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Perlmutter Amendment to Evaluate Effectiveness of Train Horn Use Advances
Today, U.S. Rep. Ed Perlmutter (CO-07) successfully authored an amendment to H.R. 749, the Passenger Rail Reform and Investment Act, to evaluate the effectiveness of the Federal Railroad Administration's (FRA) 2005 rule on the use of locomotive horns at rail crossings.
“It's time to update and modernize train horn regulations to allow flexibility for new technologies and innovations,” said Rep. Perlmutter. “Establishing a Quiet Zone can take years of work and cost millions of dollars delaying important safety investments in our communities.”
While the rule also allows municipalities to establish "Quiet Zones," the requirements for creating a Quiet Zone are rigid, cost prohibitive and time consuming. Rep. Perlmutter hopes by requiring the Government Accountability Office (GAO) to study the train horn rule, the rule can be updated to find a balance between public safety and providing communities flexibility to establish Quiet Zones.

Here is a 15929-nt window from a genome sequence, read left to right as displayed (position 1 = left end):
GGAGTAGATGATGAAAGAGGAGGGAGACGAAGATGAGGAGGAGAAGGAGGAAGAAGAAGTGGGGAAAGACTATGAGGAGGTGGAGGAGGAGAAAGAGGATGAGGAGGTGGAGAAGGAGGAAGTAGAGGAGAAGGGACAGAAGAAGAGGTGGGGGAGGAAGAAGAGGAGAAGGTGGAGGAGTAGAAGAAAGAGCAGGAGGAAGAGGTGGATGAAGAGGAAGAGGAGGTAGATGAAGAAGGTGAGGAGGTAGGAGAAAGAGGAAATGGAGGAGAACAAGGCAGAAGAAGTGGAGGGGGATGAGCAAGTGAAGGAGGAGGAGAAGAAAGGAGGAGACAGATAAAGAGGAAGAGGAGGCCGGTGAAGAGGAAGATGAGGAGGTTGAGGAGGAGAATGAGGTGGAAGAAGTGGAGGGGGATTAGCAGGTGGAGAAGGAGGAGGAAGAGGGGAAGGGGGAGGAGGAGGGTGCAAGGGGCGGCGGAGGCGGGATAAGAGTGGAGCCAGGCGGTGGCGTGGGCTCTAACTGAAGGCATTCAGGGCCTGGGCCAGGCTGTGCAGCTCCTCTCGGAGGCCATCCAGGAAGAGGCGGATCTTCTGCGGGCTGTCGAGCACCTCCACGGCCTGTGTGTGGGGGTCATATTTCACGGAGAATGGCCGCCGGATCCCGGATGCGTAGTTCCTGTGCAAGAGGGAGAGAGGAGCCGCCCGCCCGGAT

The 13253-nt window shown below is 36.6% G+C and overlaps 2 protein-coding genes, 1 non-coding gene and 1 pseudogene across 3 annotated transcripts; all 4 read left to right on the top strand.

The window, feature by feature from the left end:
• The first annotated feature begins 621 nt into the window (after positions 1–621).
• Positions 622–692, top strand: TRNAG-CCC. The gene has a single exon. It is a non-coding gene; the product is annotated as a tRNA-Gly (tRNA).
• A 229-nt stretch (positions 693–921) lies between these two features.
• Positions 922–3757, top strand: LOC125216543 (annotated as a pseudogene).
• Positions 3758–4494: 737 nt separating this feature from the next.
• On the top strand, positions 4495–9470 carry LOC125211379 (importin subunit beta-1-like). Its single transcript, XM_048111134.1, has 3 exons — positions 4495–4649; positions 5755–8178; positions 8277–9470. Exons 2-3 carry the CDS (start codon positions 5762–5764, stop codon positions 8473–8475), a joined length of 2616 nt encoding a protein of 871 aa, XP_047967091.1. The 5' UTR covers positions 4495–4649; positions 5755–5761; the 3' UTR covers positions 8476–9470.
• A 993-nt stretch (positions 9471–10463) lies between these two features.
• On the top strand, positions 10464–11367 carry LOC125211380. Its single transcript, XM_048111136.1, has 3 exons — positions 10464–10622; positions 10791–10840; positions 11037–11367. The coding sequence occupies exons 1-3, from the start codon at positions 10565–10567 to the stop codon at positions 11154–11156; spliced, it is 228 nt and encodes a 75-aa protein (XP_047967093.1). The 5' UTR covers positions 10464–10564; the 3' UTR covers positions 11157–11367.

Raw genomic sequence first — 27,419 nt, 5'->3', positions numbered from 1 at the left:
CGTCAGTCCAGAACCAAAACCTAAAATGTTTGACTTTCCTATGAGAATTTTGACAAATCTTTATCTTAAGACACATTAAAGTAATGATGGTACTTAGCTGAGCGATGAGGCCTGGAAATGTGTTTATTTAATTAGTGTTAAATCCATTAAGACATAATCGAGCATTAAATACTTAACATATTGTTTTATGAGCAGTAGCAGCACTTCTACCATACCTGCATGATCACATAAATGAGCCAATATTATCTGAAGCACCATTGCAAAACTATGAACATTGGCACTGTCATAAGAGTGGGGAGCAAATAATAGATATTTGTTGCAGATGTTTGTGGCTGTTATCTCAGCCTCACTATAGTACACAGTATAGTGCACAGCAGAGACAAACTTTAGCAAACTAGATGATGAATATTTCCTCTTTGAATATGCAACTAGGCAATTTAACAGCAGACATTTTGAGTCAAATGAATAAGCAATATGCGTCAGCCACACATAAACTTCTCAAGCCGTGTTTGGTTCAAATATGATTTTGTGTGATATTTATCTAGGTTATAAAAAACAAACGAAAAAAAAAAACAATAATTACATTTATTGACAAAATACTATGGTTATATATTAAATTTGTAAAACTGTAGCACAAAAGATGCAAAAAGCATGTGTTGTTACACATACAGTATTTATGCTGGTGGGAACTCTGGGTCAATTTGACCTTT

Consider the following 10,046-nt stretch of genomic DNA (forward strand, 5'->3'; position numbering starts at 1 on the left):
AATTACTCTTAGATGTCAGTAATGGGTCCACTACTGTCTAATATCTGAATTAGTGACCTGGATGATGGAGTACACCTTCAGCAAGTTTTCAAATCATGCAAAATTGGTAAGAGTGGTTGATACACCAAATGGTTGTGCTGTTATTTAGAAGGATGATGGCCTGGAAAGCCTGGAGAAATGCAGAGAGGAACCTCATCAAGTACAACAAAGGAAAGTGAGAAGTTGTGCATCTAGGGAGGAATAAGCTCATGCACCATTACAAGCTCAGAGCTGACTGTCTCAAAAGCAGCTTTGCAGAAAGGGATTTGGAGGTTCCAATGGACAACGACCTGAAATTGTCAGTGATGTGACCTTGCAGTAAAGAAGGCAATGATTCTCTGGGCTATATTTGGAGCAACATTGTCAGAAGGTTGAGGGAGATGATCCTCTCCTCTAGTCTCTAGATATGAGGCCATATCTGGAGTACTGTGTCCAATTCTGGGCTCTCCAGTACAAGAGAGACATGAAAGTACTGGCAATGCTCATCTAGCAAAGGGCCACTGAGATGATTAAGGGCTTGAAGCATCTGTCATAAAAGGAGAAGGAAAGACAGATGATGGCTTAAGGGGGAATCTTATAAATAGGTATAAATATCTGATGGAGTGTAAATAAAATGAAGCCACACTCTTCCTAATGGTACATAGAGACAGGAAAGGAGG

“This is an important issue for my constituents who feel train horn noise is a nuisance and stifles economic development by discouraging businesses and housing developers from building and locating in the heart of their communities. I’m hoping the GAO study will provide valuable insight on how the FRA can update train horn requirements when communities invest in certain safety enhancements installed at crossings including barriers, warning signals, and other features to keep the public safe,” continued Perlmutter.
Last year, Rep. Perlmutter successfully advocated for the establishment of a new Quiet Zone in Commerce City. The City of Arvada also recently announced four planned railway-crossing improvements to establish Quiet Zones. According to a story published in the Denver Post last week, the city has been in discussions with the FRA “for more than five years…on getting the quiet zones approved.”
The proposed GAO report will help Congress better analyze the effectiveness of the Train Horn Rule and work with FRA to improve the ability for cities to continue investing in railway crossing safety and improve our communities.